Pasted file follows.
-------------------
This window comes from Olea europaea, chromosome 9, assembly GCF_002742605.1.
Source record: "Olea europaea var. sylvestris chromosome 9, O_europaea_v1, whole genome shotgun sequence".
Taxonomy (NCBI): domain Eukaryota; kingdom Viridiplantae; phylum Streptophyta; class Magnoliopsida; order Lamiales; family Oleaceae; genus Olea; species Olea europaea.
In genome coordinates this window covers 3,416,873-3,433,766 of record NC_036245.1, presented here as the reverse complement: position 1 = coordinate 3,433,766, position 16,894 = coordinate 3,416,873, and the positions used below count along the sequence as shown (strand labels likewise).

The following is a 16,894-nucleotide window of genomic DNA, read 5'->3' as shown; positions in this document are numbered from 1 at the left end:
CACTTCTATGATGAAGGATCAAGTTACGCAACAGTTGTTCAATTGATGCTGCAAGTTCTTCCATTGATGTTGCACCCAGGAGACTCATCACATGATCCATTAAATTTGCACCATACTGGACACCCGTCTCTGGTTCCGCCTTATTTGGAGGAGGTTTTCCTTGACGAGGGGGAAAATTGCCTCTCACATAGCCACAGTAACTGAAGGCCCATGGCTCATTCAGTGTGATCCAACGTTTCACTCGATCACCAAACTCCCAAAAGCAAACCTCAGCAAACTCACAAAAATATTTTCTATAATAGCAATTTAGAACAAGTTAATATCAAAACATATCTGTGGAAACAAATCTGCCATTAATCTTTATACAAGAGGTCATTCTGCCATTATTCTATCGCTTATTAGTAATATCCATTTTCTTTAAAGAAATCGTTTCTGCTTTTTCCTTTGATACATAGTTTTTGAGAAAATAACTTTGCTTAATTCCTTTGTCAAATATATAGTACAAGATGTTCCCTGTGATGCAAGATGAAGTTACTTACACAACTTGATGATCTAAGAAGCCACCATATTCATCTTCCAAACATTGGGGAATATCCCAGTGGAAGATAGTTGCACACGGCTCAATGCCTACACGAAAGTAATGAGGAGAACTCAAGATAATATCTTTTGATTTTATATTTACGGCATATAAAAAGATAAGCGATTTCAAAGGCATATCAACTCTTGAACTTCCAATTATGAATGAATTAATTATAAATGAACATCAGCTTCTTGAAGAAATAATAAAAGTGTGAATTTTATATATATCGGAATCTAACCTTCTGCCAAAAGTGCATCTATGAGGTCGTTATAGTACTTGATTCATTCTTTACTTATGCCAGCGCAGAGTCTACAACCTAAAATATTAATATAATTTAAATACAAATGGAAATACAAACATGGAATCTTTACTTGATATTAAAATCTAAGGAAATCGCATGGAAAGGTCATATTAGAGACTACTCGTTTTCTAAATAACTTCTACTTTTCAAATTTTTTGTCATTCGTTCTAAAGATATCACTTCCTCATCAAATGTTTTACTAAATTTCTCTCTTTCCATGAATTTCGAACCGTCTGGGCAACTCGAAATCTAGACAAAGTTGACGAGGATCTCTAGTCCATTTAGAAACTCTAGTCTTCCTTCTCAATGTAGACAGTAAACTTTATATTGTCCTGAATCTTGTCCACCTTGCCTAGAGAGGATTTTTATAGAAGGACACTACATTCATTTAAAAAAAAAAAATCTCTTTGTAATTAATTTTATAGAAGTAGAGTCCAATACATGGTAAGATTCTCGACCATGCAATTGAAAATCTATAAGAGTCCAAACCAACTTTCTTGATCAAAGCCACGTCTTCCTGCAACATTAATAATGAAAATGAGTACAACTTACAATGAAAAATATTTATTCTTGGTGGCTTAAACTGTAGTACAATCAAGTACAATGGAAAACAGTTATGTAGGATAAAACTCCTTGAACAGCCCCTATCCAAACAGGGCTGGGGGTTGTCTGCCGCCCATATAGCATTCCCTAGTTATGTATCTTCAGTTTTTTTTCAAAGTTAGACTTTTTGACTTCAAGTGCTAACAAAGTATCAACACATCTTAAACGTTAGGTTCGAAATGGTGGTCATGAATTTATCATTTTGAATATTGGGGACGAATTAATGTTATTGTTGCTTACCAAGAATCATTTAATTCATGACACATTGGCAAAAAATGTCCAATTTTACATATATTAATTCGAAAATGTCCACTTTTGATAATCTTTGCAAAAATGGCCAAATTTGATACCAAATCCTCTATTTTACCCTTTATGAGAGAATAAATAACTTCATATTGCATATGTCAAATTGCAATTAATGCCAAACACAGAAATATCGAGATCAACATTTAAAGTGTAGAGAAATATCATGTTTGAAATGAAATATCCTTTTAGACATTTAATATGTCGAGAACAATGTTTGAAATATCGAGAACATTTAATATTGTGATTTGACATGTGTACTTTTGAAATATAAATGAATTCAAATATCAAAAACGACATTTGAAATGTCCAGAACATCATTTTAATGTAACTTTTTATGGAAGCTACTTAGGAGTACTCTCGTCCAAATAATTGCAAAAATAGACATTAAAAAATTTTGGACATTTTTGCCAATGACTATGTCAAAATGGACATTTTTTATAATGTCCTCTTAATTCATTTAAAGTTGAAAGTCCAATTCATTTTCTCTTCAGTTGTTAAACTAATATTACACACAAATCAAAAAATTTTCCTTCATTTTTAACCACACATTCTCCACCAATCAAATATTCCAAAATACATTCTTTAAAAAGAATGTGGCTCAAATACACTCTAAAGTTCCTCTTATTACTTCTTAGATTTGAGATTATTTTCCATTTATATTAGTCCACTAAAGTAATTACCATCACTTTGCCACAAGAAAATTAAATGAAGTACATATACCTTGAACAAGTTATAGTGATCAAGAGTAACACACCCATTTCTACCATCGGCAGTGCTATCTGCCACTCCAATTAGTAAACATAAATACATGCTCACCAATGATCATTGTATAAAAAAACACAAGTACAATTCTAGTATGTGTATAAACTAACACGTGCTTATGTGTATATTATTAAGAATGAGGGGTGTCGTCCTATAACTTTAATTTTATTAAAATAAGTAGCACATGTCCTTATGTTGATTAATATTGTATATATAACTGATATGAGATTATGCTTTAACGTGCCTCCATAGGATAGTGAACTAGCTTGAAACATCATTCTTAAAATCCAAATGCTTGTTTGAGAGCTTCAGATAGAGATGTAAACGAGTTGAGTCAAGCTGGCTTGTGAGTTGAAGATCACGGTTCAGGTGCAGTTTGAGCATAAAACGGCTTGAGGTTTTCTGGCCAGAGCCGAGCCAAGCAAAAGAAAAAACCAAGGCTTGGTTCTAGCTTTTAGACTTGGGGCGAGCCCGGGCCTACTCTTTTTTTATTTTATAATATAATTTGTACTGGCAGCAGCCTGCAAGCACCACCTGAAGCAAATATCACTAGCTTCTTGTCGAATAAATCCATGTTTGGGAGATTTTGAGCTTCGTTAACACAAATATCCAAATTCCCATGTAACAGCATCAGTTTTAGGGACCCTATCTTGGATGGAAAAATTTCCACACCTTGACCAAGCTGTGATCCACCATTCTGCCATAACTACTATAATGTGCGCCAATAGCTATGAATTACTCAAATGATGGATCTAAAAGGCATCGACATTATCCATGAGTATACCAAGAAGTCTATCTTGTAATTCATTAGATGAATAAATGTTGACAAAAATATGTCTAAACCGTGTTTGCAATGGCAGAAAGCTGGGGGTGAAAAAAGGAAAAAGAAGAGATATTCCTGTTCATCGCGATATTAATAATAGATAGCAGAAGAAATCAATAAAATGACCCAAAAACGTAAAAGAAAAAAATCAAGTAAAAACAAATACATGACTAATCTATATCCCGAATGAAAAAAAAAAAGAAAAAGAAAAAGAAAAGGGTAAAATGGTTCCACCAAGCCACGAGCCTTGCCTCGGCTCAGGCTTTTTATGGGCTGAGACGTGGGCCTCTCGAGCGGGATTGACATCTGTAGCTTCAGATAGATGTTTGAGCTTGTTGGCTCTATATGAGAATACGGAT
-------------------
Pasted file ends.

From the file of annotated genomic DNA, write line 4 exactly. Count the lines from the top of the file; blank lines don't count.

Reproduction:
In genome coordinates this window covers 3,416,873-3,433,766 of record NC_036245.1, presented here as the reverse complement: position 1 = coordinate 3,433,766, position 16,894 = coordinate 3,416,873, and the positions used below count along the sequence as shown (strand labels likewise).